My screening results were abnormal. What will happen next?
It is important to remember that about half of the people who get screened will have tiny pulmonary nodules, or bumps. Most of these are harmless and will simply be evaluated with the next annual screening scan.
About 5 out of every 100 scans will show a slightly larger nodule that will require follow-up in 3 or 6 months. If you are in this category, your letter will be very clear about when you should schedule your next scan.
If I have "abnormal" results, does this mean I have lung cancer?
Abnormal screening results don't automatically mean you have lung cancer. About half of the people who get screened for lung cancer have nodules in their lungs. The smaller the nodules are, the less likely it is that they're cancerous.
For nodules less than 6 millimeters in size (about the size of a pea, or a pencil eraser), less than one out of every 100 is a lung cancer. For nodules of this size, the best thing to do is watch them over time and see if they grow. By comparing scans each year, we can easily see if a nodule grows. A nodule that stays the same size is almost always harmless (benign).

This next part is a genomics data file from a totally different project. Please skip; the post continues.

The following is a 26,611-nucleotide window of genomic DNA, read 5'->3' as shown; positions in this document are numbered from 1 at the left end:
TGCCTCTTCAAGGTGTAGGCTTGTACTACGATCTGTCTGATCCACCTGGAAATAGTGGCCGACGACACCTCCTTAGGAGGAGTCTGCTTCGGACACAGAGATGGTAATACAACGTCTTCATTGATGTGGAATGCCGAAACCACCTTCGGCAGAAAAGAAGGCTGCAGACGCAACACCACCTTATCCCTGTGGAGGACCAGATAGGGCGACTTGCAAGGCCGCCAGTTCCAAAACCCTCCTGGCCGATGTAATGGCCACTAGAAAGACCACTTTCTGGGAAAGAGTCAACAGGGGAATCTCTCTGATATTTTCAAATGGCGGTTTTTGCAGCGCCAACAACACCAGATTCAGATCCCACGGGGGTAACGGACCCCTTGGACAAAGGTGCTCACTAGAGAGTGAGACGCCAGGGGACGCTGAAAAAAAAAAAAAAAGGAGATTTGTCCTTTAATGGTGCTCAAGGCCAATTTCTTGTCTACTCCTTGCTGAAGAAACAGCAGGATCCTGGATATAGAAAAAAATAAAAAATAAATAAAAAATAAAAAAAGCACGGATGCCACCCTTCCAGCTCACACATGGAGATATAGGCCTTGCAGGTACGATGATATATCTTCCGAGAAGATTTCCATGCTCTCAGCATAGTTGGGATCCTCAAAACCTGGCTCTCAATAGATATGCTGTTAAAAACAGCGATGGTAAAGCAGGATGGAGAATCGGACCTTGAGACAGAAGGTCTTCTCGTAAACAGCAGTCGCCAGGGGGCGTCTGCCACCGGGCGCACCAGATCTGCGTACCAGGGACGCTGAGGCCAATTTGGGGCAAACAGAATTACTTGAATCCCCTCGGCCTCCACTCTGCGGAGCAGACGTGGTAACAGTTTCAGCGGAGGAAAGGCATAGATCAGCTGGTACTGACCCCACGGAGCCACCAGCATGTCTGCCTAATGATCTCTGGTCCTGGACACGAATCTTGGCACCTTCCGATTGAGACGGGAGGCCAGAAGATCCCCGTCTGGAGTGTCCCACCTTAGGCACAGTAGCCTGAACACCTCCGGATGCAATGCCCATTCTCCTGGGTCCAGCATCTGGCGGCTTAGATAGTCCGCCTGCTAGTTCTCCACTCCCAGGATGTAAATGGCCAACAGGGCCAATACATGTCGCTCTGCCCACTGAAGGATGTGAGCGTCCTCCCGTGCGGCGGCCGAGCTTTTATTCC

If a nodule is 10 millimeters in size or greater (about the width of your pinky finger), additional screening or testing may be needed. In these cases, you may be told to schedule a PET-CT scan or a biopsy.